25 November, 2021Countless strategies to industrialize Africa have been adopted; from the African Union’s Agenda 2063, Accelerated Industrial Development for Africa strategies and the African Mining Vision at continental level to national industrial policies. Yet the take-off is not happening, while the obstacles are well documented.
IndustriALL Global Union affiliates in Sub Saharan Africa (SSA) met online on 19 November to grapple with the obstacles during an Africa Industrialization Day webinar under the theme “Trade union approaches and engagement on African industrialization and the promotion of manufacturing for job creation, decent work, and sustainable development”.
The unions have been carrying out this campaign for the last five years. The webinar, hosted jointly with ITUC-Africa, and attended by 70 participants, came after national workshops in Nigeria, Kenya, and Uganda where there were discussions on national industrial policies between unions and governments. The webinar discussed the role that trade unions can play to influence policymaking, implementation and monitoring of industrialization plans in SSA.
The unions called upon the African Continental Free Trade Area (AfCFTA) to prioritize the decent work agenda after unions pointed out that the agreement is silent on creating decent jobs, workers’ rights, social protection, and social dialogue. According to the unions, this exclusion can lead to the violation of international labour standards and national labour laws.
The AfCFTA agreement which began trading this year has been signed by 54 countries and has an estimated combined GDP of U$3 trillion with potential to increase intra-African trade by 50 per cent.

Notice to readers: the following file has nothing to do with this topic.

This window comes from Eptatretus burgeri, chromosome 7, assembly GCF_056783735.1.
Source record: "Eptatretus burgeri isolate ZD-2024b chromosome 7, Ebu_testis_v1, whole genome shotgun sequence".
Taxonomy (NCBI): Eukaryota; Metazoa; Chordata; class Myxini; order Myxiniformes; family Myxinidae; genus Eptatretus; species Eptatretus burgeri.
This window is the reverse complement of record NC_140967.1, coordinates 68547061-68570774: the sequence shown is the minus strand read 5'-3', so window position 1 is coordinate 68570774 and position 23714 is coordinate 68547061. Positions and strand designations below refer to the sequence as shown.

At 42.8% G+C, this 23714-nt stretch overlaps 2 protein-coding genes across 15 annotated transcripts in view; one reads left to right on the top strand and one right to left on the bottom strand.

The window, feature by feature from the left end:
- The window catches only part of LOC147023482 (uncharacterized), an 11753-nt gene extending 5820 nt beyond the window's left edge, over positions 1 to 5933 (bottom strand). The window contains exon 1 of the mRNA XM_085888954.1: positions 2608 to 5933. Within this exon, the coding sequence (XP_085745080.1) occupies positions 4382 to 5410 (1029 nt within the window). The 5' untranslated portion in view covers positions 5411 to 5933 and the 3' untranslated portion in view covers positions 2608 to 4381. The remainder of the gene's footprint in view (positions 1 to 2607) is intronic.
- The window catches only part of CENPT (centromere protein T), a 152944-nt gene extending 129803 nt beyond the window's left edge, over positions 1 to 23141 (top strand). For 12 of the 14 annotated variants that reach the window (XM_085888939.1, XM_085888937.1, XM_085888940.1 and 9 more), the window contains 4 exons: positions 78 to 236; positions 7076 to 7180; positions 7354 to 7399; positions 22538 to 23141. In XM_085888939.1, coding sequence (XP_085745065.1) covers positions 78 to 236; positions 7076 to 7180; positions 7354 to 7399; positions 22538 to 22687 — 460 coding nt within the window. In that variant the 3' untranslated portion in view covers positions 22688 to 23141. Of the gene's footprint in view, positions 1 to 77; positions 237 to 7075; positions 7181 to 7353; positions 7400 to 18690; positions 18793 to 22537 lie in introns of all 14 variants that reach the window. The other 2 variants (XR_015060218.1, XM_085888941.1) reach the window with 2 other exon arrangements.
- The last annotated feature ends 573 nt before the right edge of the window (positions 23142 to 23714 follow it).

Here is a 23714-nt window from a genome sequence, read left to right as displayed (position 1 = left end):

Peter Serwoono, senior advisor to the AfCFTA said stakeholders including unions will be invited to “participate in discussions at the national and regional levels on the development of AfCFTA implementation strategies.”
ITUC-Africa has already started working with the AfCFTA on the inclusion and is launching a guide titled Trade Unions and trade: A guide to the AfCFTA to help workers to understand the agreement.
Eric Manzi, ITUC-Africa deputy general secretary, said:
“Some of the lessons learn learnt from the Covid-19 pandemic that are useful to African industrialization strategies include adopting a multisectoral approach, effective policies for job creation growth, poverty reduction, strengthening economies and ending corruption. Further, technical training, public investments, education and training and building institutional capacities are key for sustainable industrialization.”
Vishwas Satgar, a climate expert from the University of the Witwatersrand emphasized the repurposing of industries and the creation of green jobs in the renewable energy sector in what he termed “climate emergency manufacturing” and “indigenous industrialization” models that included “socially-owned renewables.”
African industrialization is hampered by the economies that are mainly based on exporting raw materials that include minerals, oil and gas, and agricultural products. Manufacturing has remained subdued at less than 10 per cent of GDP. Additionally, industrial policies have been partly implemented while illicit financials flows are common.
Kemal Ozkan, IndustriALL assistant general secretary, said:
“Workers must have a say in industrial policies that will determine the future of their industries. We must challenge the narrative that Africa is poor; the continent is sufficiently rich in minerals and other resources, but the wealth is stolen through corruption. To counter this, we need structural change that enables sustainable industrialization that will address issues of mobility, energy decarbonisation, Just Transition, global supply chains and the future of work.”